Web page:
By Ankita Jain
Originating from a bedroom studio and an inexpensive DSLR camera, Fuzz Factory Productions has grown into a sizeable video production company, credited with some of the most creative music videos in the industry. It is a multimedia company that covers an array of audio-visual production services. The company produces documentaries, music videos and advertisements. With a desire to work on what they are passionate about and to own it, Rohit Shakya, Prasiit Sthapit and Pratik Shakya started the production house in 2013. Today they work on everything from TV commercials, music video production, audio recording, mixing and mastering, music production, film scoring, event documentation, documentary production and photography. In short, they take on all size projects that demand creativity.
While Rohit is a musician and Prasiit is a photographer, Pratik comes with the business management background. Hence, they make a perfect team. Though the team admits that political turmoil, lack of infrastructure and uncertainty can be frustrating, they say the country also offers room to experiment and grow.
While they started with smaller and infrequent projects, ‘Rewind’ was their first large scale project that gave them a boost. But it was Rohit John Chettri’s Bistarai Bistarai which brought them into limelight. Prasiit shares, “Initially, our projects were with people from our own circle, like Kutumba and Rohit John Chettri. Working with other big names would mean more pressure and manpower. So we chose to climb one step at a time.” Fuzz Factory has not created any content that has gone viral yet, but that is a calculated approach . “We want to create good quality content that is creative, witty and meaningful and we have been doing just that,” says Rohit.
With advertisements like Coke and WWF, Nepali ads are finally moving past cheesy dialogues and are being presented in a more sensible and creative way. The creator of these advertisements, Fuzz Factory Productions, still believes there is little space for creativity when the platform is commercial. “Gradually the content of advertisements is changing and we are glad. But still when it comes to commercials, the scope is limited,” tells Rohit.
To work with no barriers and limitations, the team decided to explore Nepal and that is how Fuzzscape came into being. Since 2016, Fuzz Factory Productions have been putting out an original series titled Fuzzscape where they head out of the valley to some city or village and collaborate with local artists to create worthy music. The entire experience is then documented and uploaded on their YouTube channel. As practicing musicians and artists, they have largely been influenced by the Western tradition of the arts. A need for introspection was felt and they started searching for musical traditions and culture within the country. “We knew that Nepal has a very rich and diverse cultural heritage but had very little access to it. Thus, we embarked on a journey to explore all that was ours and all that we had not been able to embrace,” they say. “The series is the result of our love for travelling perfectly blended with music,” says Prasiit. So far they have created six episodes which document the journey to Kavre, Sermanthang, Birgunj, Bhojpur, Janakpur and Manang.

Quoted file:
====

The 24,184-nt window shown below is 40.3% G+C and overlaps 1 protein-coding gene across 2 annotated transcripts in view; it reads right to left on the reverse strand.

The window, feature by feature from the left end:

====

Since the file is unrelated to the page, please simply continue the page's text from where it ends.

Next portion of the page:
Their latest episode Manang features Yarthung, the horse-riding festival. In the documentary, Kathmandu-based artists Rajan Shrestha and Rohit Shakya travel to Manang with Karma Tsering Gurung, a Kathmandu-based photographer originally from Manang to interact with the youth organisers of Yarthung and create a song in Manange language with them.
Fuzzscape has created a few songs inspired by traditional folk music, several music videos, and a series of archival videos from the areas travelled.
In an initiative to archive the undiscovered and least known traditional music of Nepal, the Fuzzscape team has created a different archive section on its website. The section covers interviews of artists discovered during Fuzzscape series. The medium explores Nepal’s diverse intangible heritage as a source of inspiration and focuses on its documentation and archiving. “Archiving is a way to preserve our culture and helps researchers in their study,” opines Rohit, who is also the member of the National Archives of Nepal. When he first visited the department as a researcher, he was shocked to know that many of the files had been destroyed during the earthquake and the remaining are in bad shape. “Being artists, it is our responsibility too to preserve our culture in whatever ways we can. And the archive section is one such initiative,” explains Prasiit. The archive materials further talk about the community, culture and the arts of the different areas.
Today where every other artist is working towards their respective YouTube channel, Fuzz Factory is looking beyond the video sharing platform. “We want to explore other platforms too and are planning live concerts with undiscovered artists of our country,” confirms Rohit. They want to give the artists who were a part of the Fuzzscape series the recognition they deserve. Besides, the team wants to explore the medium of pop up exhibitions. “We believe in the simple idea that if people can’t reach you then at least you can make every effort to reach the masses,” concludes Prasiit.